A Good Buy: Liberal Futures
This is a rising-tide election. The Dow industrials have pushed over the 6000 mark. Interest rates and unemployment are fairly stable and low. Housing sales in most markets are healthy, protecting owners' investments. The adage that all politics is local seems to have been flipped keel up.
In my town of Wellesley, Mass., the election is hard to find. The hottest issues are the razing of nice old houses and the building of half-million-dollar new houses, a function of rising land values, two-income households, and perceived stock market wealth. The building of three bridges over the commuter railbed and the redesign of the town's main street (Wellesley's segment of the Boston marathon) has disrupted traffic flows for more than two years.
Wellesley has edged into the Democratic column in recent years. Democratic Congressman Barney Frank will be reelected. The Senate race between incumbent John Kerry, a Democrat and Yalie, and Gov. Bill Weld, Republican and Harvardman - both tall, articulate, and rich - is too close to call in Wellesley and overall in Massachusetts. And if Bill Clinton doesn't carry the Commonwealth, Ross Perot will be elected president.
Usually Massachusetts is campaigned against nationally by the Republicans. "M" comes after the "L" word, liberal, which follows the "K" word, Kennedy. In this election, "liberal" as a negative label has been nationalized, all but dropping the Massachusetts connection. Democrat Robert Torricelli is called "foolishly liberal" in his New Jersey Senate race. Democrat Paul Wellstone is called "embarrassingly liberal" in that other liberal "M" state, Minnesota.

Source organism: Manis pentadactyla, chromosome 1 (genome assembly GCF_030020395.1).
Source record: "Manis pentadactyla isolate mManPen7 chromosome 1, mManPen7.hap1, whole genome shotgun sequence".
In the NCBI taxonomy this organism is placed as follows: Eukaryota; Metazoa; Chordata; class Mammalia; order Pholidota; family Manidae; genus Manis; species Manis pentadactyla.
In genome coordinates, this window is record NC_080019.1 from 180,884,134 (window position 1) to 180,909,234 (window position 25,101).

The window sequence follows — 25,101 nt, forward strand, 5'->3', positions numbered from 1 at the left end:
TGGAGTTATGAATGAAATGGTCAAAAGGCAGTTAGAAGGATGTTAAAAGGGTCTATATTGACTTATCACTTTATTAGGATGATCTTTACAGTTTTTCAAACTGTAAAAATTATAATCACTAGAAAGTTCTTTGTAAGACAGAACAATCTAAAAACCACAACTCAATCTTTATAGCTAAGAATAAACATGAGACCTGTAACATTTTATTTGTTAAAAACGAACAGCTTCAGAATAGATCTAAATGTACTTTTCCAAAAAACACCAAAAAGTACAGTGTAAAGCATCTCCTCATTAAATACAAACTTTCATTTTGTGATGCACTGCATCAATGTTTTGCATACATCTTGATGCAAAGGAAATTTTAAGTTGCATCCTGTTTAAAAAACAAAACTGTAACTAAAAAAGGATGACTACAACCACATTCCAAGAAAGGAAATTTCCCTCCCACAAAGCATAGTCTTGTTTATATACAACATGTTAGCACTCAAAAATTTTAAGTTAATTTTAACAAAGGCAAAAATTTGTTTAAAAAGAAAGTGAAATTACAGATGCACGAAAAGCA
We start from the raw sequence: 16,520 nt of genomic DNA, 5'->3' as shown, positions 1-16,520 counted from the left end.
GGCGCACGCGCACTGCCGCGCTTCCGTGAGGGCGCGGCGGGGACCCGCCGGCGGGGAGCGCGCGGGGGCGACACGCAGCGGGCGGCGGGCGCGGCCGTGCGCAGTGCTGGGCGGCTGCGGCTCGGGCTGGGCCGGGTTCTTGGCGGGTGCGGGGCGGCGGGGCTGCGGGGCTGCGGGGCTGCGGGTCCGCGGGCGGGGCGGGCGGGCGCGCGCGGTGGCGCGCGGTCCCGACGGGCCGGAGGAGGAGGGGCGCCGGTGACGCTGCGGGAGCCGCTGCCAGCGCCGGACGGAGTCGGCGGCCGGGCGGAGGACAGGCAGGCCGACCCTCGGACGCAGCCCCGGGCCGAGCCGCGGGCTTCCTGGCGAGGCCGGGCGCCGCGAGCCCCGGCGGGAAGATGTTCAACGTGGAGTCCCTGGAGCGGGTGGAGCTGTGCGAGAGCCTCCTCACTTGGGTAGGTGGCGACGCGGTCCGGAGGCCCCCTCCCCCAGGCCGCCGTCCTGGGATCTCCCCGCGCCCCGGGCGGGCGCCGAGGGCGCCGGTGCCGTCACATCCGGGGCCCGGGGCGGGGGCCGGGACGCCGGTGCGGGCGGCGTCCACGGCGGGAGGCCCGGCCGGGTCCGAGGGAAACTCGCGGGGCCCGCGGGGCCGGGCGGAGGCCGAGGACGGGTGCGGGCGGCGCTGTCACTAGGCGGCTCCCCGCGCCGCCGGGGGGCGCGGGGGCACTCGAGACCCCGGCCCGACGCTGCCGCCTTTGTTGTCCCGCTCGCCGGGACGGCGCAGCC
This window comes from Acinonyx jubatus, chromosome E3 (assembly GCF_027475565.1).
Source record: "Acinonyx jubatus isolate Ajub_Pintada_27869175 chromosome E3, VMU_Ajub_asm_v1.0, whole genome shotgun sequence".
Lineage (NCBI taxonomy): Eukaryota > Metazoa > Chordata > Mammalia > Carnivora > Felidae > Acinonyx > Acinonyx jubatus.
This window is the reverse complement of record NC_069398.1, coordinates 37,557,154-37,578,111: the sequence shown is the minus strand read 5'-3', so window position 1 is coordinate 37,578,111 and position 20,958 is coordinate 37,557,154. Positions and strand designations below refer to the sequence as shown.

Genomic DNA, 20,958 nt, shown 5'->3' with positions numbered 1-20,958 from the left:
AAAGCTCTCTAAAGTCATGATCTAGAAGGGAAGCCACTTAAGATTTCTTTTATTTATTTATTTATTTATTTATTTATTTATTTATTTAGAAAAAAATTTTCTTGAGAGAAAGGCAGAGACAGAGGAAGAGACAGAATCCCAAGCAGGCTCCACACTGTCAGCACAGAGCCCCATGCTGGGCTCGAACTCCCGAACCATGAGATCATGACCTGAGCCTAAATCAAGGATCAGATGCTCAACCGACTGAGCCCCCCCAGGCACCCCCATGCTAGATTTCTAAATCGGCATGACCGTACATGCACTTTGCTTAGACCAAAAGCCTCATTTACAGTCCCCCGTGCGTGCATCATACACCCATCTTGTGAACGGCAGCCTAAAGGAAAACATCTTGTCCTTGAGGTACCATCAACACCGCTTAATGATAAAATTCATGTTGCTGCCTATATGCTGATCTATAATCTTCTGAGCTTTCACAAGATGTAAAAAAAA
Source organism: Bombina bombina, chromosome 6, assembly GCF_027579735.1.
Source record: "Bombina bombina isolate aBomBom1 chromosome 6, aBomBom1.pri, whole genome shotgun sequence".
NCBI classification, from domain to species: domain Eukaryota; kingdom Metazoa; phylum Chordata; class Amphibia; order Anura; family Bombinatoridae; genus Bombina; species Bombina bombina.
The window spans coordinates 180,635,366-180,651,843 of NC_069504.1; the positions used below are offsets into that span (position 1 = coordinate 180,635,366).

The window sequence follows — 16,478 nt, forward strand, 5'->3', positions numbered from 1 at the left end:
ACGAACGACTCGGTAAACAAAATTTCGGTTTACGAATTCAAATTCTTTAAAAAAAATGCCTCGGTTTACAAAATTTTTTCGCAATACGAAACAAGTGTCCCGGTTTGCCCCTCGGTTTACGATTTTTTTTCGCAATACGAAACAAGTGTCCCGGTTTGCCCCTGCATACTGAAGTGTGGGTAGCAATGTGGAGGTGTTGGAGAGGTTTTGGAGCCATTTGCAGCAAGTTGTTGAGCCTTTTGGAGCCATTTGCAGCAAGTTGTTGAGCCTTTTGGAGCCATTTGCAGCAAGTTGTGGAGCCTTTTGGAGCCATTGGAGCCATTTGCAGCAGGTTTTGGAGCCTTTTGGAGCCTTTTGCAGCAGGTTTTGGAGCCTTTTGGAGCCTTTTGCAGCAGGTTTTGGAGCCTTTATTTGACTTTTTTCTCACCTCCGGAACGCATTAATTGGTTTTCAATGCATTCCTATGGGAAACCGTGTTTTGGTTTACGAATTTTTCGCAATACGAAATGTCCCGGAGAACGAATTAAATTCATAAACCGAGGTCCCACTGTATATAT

It isn't just how liberal you are that counts against you, but also how little you can be trusted. For Clinton this means Whitewater, FBI files on Republicans, infidelity, and a short list of why Wellesley College alum Hillary can't be trusted either. Before Wednesday night's debate, voters gave Dole only a four-point edge in "moral leadership" in a Time/CNN poll, and Clinton a one-point edge in trustworthiness to "keep promises" - suggesting both men are caught in the general tide of low regard for elected leaders.
The trend among voters to look less to Washington for solutions and to associate Washington with "liberal" policy initiatives continues apace. But in this election, issues like Social Security and health-care payouts for seniors have a national context. So does immigration policy and the subsidy of prison building programs, which incumbents oddly like to brag about.
At the time of the Rep. Newt Gingrich-led blowout of the Democrats in 1994, I suggested it was a good time to buy Democratic futures. The origins of some large-scale shifts in House or Senate sway between the parties is often explainable not so much in current surface debate but in swings a decade or two earlier, with incumbents "graduating" in batches. The prevailing tide, in this case Democratic, has an accentuated effect.
I would still buy liberal futures today.
Immigration reform will have to make more productive use of this powerful demographic force - not try to cripple the future earning power of immigrants by stripping their children of education opportunities. Today's prison expansion will become known as America's shame. The opportunity to finance one's own retirement will require new initiatives to help earners create wealth. The steadily expanding population will make run-down city centers worth more, requiring access to housing and transportation for the less-than-wealthy. This will get argued out as the conservative correction runs its course.
Where are those who crowed over the 1994 Gingrich revolution? In national elections, tides flow out as well as in.
*Richard J. Cattani is editor at large of the Monitor.